A high-school girl named Makoto acquires the power to travel back in time, and decides to use it for her own personal benefits. Little does she know that she is affecting the lives of others just as much as she is her own.
On a journey to find the cure for a Tatarigami's curse, Ashitaka finds himself in the middle of a war between the forest gods and Tatara, a mining colony. In this quest he also meets San, the Mononoke Hime.
Found inside a shining stalk of bamboo by an old bamboo cutter and his wife, a tiny girl grows rapidly into an exquisite young lady. The mysterious young princess enthralls all who encounter her - but ultimately she must confront her fate, the punishment for her crime.
Chloë Grace Moretz,
Told in three interconnected segments, we follow a young man named Takaki through his life as cruel winters, cold technology, and finally, adult obligations and responsibility converge to test the delicate petals of love.
Something bizarre has come over the land. The kingdom is deteriorating. People are beginning to act strange... What's even more strange is that people are beginning to see dragons, which shouldn't enter the world of humans. Due to all these bizarre events, Ged, a wandering wizard, is investigating the cause. During his journey, he meets Prince Arren, a young distraught teenage boy. While Arren may look like a shy young teen, he has a severe dark side, which grants him strength, hatred, ruthlessness and has no mercy, especially when it comes to protecting Teru. For the witch Kumo this is a perfect opportunity. She can use the boy's "fears" against the very one who would help him, Ged. Written by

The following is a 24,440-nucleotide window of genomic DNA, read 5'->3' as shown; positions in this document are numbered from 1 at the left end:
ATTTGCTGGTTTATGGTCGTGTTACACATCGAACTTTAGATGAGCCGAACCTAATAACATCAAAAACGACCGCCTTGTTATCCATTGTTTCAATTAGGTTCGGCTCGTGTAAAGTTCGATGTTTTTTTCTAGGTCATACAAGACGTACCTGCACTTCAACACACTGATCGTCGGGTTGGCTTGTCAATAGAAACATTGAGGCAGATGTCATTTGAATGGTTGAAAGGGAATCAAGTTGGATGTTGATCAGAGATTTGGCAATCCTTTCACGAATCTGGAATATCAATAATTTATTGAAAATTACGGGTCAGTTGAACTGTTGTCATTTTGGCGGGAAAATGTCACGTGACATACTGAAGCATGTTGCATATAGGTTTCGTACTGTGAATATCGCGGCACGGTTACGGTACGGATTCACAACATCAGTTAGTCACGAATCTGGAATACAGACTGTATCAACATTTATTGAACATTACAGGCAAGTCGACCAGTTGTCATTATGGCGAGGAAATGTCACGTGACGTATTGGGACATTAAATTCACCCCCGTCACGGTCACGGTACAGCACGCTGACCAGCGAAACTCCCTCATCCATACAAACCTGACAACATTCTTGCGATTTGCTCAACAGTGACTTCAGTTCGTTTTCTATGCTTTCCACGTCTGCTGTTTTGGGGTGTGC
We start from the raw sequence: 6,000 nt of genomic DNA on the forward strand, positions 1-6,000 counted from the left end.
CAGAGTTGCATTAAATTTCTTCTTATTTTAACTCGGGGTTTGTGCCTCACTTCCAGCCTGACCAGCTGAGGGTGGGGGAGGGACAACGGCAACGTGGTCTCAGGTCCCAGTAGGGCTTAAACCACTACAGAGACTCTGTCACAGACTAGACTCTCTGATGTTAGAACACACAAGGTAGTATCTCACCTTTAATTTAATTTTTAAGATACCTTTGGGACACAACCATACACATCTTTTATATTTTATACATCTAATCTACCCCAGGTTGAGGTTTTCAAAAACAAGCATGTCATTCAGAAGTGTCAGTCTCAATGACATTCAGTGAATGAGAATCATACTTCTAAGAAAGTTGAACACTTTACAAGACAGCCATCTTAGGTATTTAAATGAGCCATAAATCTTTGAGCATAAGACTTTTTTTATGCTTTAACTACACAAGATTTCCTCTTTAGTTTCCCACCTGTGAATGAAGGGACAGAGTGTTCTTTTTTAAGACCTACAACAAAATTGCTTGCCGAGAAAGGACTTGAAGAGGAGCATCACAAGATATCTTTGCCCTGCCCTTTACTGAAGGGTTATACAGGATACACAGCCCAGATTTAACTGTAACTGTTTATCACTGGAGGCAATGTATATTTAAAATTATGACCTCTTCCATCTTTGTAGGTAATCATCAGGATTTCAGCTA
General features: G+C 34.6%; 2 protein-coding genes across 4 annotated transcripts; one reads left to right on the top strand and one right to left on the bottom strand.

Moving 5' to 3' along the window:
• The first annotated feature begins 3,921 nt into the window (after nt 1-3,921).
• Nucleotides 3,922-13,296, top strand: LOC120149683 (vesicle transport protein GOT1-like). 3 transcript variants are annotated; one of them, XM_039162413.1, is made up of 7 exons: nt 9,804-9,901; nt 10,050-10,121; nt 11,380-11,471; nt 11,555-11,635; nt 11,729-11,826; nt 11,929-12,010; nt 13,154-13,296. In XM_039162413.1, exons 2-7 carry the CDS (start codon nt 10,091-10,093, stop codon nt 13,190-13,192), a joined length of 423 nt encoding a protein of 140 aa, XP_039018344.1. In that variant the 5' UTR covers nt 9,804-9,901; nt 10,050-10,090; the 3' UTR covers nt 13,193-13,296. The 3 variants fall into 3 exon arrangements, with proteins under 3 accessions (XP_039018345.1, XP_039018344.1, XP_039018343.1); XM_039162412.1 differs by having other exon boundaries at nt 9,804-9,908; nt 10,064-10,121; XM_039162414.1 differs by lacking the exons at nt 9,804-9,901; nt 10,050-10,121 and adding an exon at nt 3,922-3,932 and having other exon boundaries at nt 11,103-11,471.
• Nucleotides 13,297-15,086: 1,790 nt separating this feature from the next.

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Parts of the film were inspired by and borrowed heavily from Hayao Miyazaki's graphic novel, The Journey of Shauna. Hayao also reused elements from his book for his own directorial efforts, such as Princess Mononoke and Nausicaä of the Valley of the Wind. See more »
Listen to me, Aaren: everything you see under the sun and stars owes its very existence to the balance: the wind and seas, the powers of earth and light, all these do is well and rightly done within the equilibrium. But now, men hold the power to control the world. Men must learn to do what leaf and whale and wind do naturally. It is for us to keep the balance. Everything that exists has its true name. The power of magic is nothing more than the power to command based on the knowledge of a ...
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I am a great fan of the LeGuin books, and when I learned that Studio Ghibli was going to be involved in making of the film I eagerly looked forward to its release. I hoped it would make up for the awful SciFi Channel-aired film. The good news in this outing is, there is genuine respect for the source material, even if it is not done genuine honor.
The plot of the film is an amalgamation of elements of several of the Earthsea books, creating a new villain and having characters interact that indeed barely met in the books. While I could not help but feel disappointed by these changes, the film is still visually enjoyable to behold. It does not compare as favorably to Howl's Moving Castle, a story drastically altered from its own source material that still manages to stand on its own as a story.
I could not help but think, as I watched the character Arren develop, why? Why, when there is such wonderful source material, that his introduction came across so muddled and poorly reasoned. I viewed the film with someone who had never read the books, and she really enjoyed it. Despite the film's shortcomings, you generally care for the cast by the end.
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